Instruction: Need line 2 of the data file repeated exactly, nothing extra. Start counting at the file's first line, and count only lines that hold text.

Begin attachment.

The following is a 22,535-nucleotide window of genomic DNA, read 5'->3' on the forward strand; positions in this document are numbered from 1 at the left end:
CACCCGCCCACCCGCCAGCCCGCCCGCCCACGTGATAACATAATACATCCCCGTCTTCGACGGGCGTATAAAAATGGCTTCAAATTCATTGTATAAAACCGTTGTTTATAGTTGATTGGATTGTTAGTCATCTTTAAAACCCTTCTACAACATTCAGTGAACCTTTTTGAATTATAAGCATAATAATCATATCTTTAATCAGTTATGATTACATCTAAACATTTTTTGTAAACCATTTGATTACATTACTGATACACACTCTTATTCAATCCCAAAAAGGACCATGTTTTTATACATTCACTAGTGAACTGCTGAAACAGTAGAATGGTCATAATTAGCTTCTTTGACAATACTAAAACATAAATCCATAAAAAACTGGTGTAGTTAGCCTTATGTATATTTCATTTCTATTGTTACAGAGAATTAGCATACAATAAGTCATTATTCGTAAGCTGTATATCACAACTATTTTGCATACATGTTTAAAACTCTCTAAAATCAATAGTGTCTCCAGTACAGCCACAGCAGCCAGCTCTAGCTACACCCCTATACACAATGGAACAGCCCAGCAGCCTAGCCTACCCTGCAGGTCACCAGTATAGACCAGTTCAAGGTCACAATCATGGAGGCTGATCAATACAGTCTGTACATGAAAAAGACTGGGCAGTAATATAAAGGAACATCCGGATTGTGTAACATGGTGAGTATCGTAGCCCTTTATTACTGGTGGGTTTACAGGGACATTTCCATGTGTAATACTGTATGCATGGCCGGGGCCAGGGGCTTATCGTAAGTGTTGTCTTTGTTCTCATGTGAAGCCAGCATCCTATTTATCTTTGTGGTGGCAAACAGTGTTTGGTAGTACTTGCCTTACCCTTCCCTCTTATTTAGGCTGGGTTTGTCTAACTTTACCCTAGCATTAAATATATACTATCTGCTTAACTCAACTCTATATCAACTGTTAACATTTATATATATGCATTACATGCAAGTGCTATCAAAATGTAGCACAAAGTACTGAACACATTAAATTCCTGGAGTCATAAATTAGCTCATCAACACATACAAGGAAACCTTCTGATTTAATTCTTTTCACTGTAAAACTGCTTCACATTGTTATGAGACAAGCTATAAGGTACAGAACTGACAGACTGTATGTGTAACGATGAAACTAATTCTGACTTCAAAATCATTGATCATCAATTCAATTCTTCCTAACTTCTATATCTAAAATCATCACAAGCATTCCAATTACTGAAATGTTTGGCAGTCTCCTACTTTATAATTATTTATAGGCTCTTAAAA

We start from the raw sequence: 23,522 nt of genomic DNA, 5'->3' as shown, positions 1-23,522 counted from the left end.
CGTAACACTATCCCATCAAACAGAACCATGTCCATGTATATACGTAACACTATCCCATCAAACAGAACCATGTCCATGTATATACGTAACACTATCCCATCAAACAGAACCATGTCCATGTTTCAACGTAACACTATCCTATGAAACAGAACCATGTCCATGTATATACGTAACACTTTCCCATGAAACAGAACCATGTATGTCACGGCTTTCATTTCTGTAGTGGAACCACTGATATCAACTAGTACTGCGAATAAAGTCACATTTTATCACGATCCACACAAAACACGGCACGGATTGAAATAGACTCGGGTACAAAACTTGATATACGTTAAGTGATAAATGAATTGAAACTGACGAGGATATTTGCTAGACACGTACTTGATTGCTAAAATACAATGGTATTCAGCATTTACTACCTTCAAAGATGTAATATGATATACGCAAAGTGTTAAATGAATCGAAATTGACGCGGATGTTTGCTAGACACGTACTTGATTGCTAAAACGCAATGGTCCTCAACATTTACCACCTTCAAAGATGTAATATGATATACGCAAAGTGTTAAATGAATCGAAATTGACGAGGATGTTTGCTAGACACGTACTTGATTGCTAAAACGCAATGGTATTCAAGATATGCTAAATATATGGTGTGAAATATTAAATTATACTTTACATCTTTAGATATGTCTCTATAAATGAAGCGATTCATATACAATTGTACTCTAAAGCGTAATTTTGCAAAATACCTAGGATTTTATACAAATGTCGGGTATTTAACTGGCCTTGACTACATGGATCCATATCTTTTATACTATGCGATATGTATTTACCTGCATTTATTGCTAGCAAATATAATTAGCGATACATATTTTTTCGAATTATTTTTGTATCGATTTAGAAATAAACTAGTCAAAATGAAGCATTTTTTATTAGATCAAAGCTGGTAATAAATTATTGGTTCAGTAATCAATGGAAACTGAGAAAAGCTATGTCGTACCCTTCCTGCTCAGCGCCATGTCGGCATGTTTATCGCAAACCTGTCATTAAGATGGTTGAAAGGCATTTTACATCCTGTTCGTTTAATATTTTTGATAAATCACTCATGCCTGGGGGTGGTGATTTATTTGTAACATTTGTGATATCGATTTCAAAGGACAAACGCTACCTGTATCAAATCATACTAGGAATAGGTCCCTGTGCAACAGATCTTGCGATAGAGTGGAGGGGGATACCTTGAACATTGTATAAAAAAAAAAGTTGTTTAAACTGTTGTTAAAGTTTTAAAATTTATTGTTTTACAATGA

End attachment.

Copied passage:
CACCCGCCCACCCGCCAGCCCGCCCGCCCACGTGATAACATAATACATCCCCGTCTTCGACGGGCGTATAAAAATGGCTTCAAATTCATTGTATAAAACCGTTGTTTATAGTTGATTGGATTGTTAGTCATCTTTAAAACCCTTCTACAACATTCAGTGAACCTTTTTGAATTATAAGCATAATAATCATATCTTTAATCAGTTATGATTACATCTAAACATTTTTTGTAAACCATTTGATTACATTACTGATACACACTCTTATTCAATCCCAAAAAGGACCATGTTTTTATACATTCACTAGTGAACTGCTGAAACAGTAGAATGGTCATAATTAGCTTCTTTGACAATACTAAAACATAAATCCATAAAAAACTGGTGTAGTTAGCCTTATGTATATTTCATTTCTATTGTTACAGAGAATTAGCATACAATAAGTCATTATTCGTAAGCTGTATATCACAACTATTTTGCATACATGTTTAAAACTCTCTAAAATCAATAGTGTCTCCAGTACAGCCACAGCAGCCAGCTCTAGCTACACCCCTATACACAATGGAACAGCCCAGCAGCCTAGCCTACCCTGCAGGTCACCAGTATAGACCAGTTCAAGGTCACAATCATGGAGGCTGATCAATACAGTCTGTACATGAAAAAGACTGGGCAGTAATATAAAGGAACATCCGGATTGTGTAACATGGTGAGTATCGTAGCCCTTTATTACTGGTGGGTTTACAGGGACATTTCCATGTGTAATACTGTATGCATGGCCGGGGCCAGGGGCTTATCGTAAGTGTTGTCTTTGTTCTCATGTGAAGCCAGCATCCTATTTATCTTTGTGGTGGCAAACAGTGTTTGGTAGTACTTGCCTTACCCTTCCCTCTTATTTAGGCTGGGTTTGTCTAACTTTACCCTAGCATTAAATATATACTATCTGCTTAACTCAACTCTATATCAACTGTTAACATTTATATATATGCATTACATGCAAGTGCTATCAAAATGTAGCACAAAGTACTGAACACATTAAATTCCTGGAGTCATAAATTAGCTCATCAACACATACAAGGAAACCTTCTGATTTAATTCTTTTCACTGTAAAACTGCTTCACATTGTTATGAGACAAGCTATAAGGTACAGAACTGACAGACTGTATGTGTAACGATGAAACTAATTCTGACTTCAAAATCATTGATCATCAATTCAATTCTTCCTAACTTCTATATCTAAAATCATCACAAGCATTCCAATTACTGAAATGTTTGGCAGTCTCCTACTTTATAATTATTTATAGGCTCTTAAAA